Forest Preserve District of Cook County, Illinois
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The Bullfrog
Nature Bulletin No. 415-A   April 17, 1971
Forest Preserve District of Cook County
George W. Dunne, President
Roland F. Eisenbeis, Supt. of Conservation

On warm spring nights, in addition to mysterious squeaks, splashes, thumps and rustling noises, we have concerts that go on and on in the ponds and sloughs of our forest preserves -- choruses of peeps, chirps, croaks, rattles and long trills that are the mating songs of the frogs and toads. Not until late May or early June, however, do we hear that deep- throated "jug-o'-rum, jug-o'-rum, jug-o'-rum" which is the call of the male Bullfrog. If he happens to be nearby it sends shivers down your spine and makes you wonder if, when the earth was young and the first queer creatures crawled out on land, they shattered the silence with such rumbling bellows.

With the exception of the Giant Frog of West Africa, the bullfrog is the largest of all the 2000-odd 'species of frogs and toads. It has been known to reach a weight of 7 pounds and a total length, when stretched out, of 18 inches including hind legs 10 inches long. Native throughout most of the United States east of the Rockies, it has been introduced in the Pacific coast states and in Japan.

Early May, in this region, is when the adult bullfrogs come up out of the mud and muck where they have been hibernating since the previous autumn. Later, the males begin the booming bass calls from which they get their name. The females answer less loudly. In addition, they can give a sort of yelping "snurp" as they dive for safety and, when caught, a piercing human-like scream. The bullfrog has a broad Mat head and a dull green or greenish brown head. The ears of the male are about twice the diameter of the female's ears. Its skin is fairly smooth and without any folds running down the sides. The Green Frog, sometimes mistaken for a young bullfrog, has a bright metallic-green head and shoulders with a fold of skin along each side of its body.

About the first of July the female lays 10,000 or more tiny eggs in a large mass of watery jelly that floats in a thin layer at the surface. In a few days the little tadpoles develop until they can wriggle free and are on their own. With their small mouths and rasping lips they suck up ooze and nibble algae or other plants. In these northern states they do not change into frogs until the end of their third summer when they may be 6 inches long and have heads as big as hen's eggs.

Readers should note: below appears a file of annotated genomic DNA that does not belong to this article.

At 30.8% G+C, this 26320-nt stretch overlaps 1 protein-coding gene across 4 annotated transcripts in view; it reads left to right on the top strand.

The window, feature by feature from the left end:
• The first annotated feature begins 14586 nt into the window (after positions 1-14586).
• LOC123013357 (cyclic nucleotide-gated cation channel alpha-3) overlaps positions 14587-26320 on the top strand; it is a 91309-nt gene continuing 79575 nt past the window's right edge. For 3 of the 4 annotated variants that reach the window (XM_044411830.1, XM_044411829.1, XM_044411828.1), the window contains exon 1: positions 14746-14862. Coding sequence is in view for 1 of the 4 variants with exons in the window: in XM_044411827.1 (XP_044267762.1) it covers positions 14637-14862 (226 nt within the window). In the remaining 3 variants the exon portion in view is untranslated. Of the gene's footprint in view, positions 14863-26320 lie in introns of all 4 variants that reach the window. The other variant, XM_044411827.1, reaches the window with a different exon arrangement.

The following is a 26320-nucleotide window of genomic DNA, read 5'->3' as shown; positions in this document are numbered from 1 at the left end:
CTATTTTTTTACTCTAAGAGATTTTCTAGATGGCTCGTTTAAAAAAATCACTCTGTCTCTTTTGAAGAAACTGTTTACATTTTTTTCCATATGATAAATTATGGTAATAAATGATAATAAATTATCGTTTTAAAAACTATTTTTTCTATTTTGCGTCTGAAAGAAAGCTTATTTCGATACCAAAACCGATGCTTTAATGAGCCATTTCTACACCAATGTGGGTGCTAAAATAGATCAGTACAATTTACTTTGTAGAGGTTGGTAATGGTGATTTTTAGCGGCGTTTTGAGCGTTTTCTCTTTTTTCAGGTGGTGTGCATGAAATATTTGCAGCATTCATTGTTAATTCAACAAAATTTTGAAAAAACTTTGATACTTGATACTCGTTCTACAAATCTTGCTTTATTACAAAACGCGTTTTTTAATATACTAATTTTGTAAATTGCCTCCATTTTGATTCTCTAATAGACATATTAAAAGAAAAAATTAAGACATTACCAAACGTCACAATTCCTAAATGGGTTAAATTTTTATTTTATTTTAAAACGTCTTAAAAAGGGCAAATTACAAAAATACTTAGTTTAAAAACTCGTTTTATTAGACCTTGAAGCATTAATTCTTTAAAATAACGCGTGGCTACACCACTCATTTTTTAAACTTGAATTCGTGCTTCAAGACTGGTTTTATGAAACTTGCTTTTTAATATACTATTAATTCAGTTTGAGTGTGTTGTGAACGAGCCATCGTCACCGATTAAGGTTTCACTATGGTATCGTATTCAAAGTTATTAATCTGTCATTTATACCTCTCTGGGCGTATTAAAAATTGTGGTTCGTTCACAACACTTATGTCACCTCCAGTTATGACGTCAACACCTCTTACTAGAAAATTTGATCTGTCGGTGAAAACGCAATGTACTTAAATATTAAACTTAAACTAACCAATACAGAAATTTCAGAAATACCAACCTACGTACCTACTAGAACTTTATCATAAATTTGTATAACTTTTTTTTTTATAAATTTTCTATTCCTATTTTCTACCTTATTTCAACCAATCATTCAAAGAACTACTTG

During their last few months as tadpoles, the hindlegs grow steadily, the broad fin-like tail is absorbed, the front legs break out through the gill chamber, and they begin to breathe air. They are then little frogs about 2 inches long with broad gaping mouths adapted to catching and swallowing crayfish, snails, water insects, and smaller frogs and toads. As adults they may also devour small turtles, snakes, birds and mice. After another 2 years they are 4 to 5 inches long and begin to breed. They have been known to live 15 years in captivity.

Bullfrogs have a host of enemies. Little tadpoles are preyed upon by water beetles, water bugs and fish. Larger tadpoles and adults are eaten by larger fish, water snakes, herons and other water birds, snapping turtles, raccoons, mink, skunks and owls, but man is their worst enemy. Frog legs have been a delicacy of epicureans since Roman times and today, in America, over 3 million pounds of bullfrog legs -- at 4 or 5 pairs to the pound -- are marketed each year. Schools use a half-million bullfrogs annually in biology courses. As a result, most states have closed seasons and other restrictions on bullfrog hunting.

Try sitting quietly for at least a half-hour near a pond or marsh. It's good medicine, and there's no telling what you may see and hear.

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